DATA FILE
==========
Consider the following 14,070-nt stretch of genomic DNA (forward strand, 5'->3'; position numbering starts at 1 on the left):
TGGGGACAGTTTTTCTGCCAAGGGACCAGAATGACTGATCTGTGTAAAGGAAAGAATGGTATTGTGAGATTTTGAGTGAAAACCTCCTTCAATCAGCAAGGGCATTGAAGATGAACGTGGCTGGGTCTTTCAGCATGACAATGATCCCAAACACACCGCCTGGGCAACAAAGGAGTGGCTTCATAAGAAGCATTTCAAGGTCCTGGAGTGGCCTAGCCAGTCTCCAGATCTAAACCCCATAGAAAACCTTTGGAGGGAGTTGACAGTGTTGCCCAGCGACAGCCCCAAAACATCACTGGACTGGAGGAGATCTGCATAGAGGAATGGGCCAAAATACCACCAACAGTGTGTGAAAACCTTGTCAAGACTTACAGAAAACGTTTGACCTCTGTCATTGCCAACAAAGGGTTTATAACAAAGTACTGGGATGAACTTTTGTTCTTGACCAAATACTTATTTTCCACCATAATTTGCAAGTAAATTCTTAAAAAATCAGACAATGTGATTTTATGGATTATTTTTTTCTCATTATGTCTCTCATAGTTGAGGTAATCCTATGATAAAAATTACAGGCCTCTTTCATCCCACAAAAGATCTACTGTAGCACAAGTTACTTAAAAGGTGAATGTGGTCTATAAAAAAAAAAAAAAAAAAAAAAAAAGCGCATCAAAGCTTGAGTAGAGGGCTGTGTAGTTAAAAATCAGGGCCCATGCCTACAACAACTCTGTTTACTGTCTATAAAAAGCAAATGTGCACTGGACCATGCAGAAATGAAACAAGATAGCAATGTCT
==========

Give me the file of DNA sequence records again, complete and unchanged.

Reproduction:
Consider the following 14,070-nt stretch of genomic DNA (forward strand, 5'->3'; position numbering starts at 1 on the left):
TGGGGACAGTTTTTCTGCCAAGGGACCAGAATGACTGATCTGTGTAAAGGAAAGAATGGTATTGTGAGATTTTGAGTGAAAACCTCCTTCAATCAGCAAGGGCATTGAAGATGAACGTGGCTGGGTCTTTCAGCATGACAATGATCCCAAACACACCGCCTGGGCAACAAAGGAGTGGCTTCATAAGAAGCATTTCAAGGTCCTGGAGTGGCCTAGCCAGTCTCCAGATCTAAACCCCATAGAAAACCTTTGGAGGGAGTTGACAGTGTTGCCCAGCGACAGCCCCAAAACATCACTGGACTGGAGGAGATCTGCATAGAGGAATGGGCCAAAATACCACCAACAGTGTGTGAAAACCTTGTCAAGACTTACAGAAAACGTTTGACCTCTGTCATTGCCAACAAAGGGTTTATAACAAAGTACTGGGATGAACTTTTGTTCTTGACCAAATACTTATTTTCCACCATAATTTGCAAGTAAATTCTTAAAAAATCAGACAATGTGATTTTATGGATTATTTTTTTCTCATTATGTCTCTCATAGTTGAGGTAATCCTATGATAAAAATTACAGGCCTCTTTCATCCCACAAAAGATCTACTGTAGCACAAGTTACTTAAAAGGTGAATGTGGTCTATAAAAAAAAAAAAAAAAAAAAAAAAAGCGCATCAAAGCTTGAGTAGAGGGCTGTGTAGTTAAAAATCAGGGCCCATGCCTACAACAACTCTGTTTACTGTCTATAAAAAGCAAATGTGCACTGGACCATGCAGAAATGAAACAAGATAGCAATGTCT